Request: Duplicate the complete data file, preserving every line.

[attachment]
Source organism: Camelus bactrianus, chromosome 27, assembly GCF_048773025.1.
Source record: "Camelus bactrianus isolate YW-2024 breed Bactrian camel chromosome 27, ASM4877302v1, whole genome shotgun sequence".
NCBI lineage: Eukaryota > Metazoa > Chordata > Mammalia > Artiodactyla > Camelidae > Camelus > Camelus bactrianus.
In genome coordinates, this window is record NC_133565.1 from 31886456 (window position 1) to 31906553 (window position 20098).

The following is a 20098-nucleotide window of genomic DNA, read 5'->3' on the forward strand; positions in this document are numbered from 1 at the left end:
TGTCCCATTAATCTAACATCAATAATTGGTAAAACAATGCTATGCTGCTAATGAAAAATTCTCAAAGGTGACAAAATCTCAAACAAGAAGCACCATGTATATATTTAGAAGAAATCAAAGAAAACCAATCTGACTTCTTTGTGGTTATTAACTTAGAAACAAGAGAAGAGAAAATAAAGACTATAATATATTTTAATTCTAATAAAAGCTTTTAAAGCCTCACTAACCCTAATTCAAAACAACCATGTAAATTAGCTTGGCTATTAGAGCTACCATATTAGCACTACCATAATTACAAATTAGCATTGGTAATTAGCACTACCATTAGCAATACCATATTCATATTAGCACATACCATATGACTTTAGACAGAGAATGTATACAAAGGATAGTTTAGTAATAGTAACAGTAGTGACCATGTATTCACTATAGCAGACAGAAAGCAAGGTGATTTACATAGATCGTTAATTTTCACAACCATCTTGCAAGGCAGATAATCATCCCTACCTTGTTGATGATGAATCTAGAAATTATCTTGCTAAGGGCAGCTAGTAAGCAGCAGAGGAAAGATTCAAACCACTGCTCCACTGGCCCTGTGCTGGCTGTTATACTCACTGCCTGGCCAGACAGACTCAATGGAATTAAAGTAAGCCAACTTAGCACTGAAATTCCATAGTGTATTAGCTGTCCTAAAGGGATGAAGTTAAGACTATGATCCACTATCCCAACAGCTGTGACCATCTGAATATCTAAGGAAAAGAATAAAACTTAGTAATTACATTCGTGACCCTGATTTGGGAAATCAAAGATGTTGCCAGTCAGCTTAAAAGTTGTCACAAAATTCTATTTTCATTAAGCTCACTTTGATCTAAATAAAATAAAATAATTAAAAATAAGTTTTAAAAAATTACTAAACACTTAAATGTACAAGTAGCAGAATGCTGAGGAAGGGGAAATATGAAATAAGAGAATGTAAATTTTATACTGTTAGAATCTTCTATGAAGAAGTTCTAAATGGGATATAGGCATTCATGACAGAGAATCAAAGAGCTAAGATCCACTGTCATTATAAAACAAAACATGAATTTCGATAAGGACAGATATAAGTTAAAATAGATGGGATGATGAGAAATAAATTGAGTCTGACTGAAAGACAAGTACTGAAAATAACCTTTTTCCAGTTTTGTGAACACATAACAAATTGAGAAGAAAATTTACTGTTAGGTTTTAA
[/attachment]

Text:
Source organism: Camelus bactrianus, chromosome 27, assembly GCF_048773025.1.
Source record: "Camelus bactrianus isolate YW-2024 breed Bactrian camel chromosome 27, ASM4877302v1, whole genome shotgun sequence".
NCBI lineage: Eukaryota > Metazoa > Chordata > Mammalia > Artiodactyla > Camelidae > Camelus > Camelus bactrianus.
In genome coordinates, this window is record NC_133565.1 from 31886456 (window position 1) to 31906553 (window position 20098).

The following is a 20098-nucleotide window of genomic DNA, read 5'->3' on the forward strand; positions in this document are numbered from 1 at the left end:
TGTCCCATTAATCTAACATCAATAATTGGTAAAACAATGCTATGCTGCTAATGAAAAATTCTCAAAGGTGACAAAATCTCAAACAAGAAGCACCATGTATATATTTAGAAGAAATCAAAGAAAACCAATCTGACTTCTTTGTGGTTATTAACTTAGAAACAAGAGAAGAGAAAATAAAGACTATAATATATTTTAATTCTAATAAAAGCTTTTAAAGCCTCACTAACCCTAATTCAAAACAACCATGTAAATTAGCTTGGCTATTAGAGCTACCATATTAGCACTACCATAATTACAAATTAGCATTGGTAATTAGCACTACCATTAGCAATACCATATTCATATTAGCACATACCATATGACTTTAGACAGAGAATGTATACAAAGGATAGTTTAGTAATAGTAACAGTAGTGACCATGTATTCACTATAGCAGACAGAAAGCAAGGTGATTTACATAGATCGTTAATTTTCACAACCATCTTGCAAGGCAGATAATCATCCCTACCTTGTTGATGATGAATCTAGAAATTATCTTGCTAAGGGCAGCTAGTAAGCAGCAGAGGAAAGATTCAAACCACTGCTCCACTGGCCCTGTGCTGGCTGTTATACTCACTGCCTGGCCAGACAGACTCAATGGAATTAAAGTAAGCCAACTTAGCACTGAAATTCCATAGTGTATTAGCTGTCCTAAAGGGATGAAGTTAAGACTATGATCCACTATCCCAACAGCTGTGACCATCTGAATATCTAAGGAAAAGAATAAAACTTAGTAATTACATTCGTGACCCTGATTTGGGAAATCAAAGATGTTGCCAGTCAGCTTAAAAGTTGTCACAAAATTCTATTTTCATTAAGCTCACTTTGATCTAAATAAAATAAAATAATTAAAAATAAGTTTTAAAAAATTACTAAACACTTAAATGTACAAGTAGCAGAATGCTGAGGAAGGGGAAATATGAAATAAGAGAATGTAAATTTTATACTGTTAGAATCTTCTATGAAGAAGTTCTAAATGGGATATAGGCATTCATGACAGAGAATCAAAGAGCTAAGATCCACTGTCATTATAAAACAAAACATGAATTTCGATAAGGACAGATATAAGTTAAAATAGATGGGATGATGAGAAATAAATTGAGTCTGACTGAAAGACAAGTACTGAAAATAACCTTTTTCCAGTTTTGTGAACACATAACAAATTGAGAAGAAAATTTACTGTTAGGTTTTAA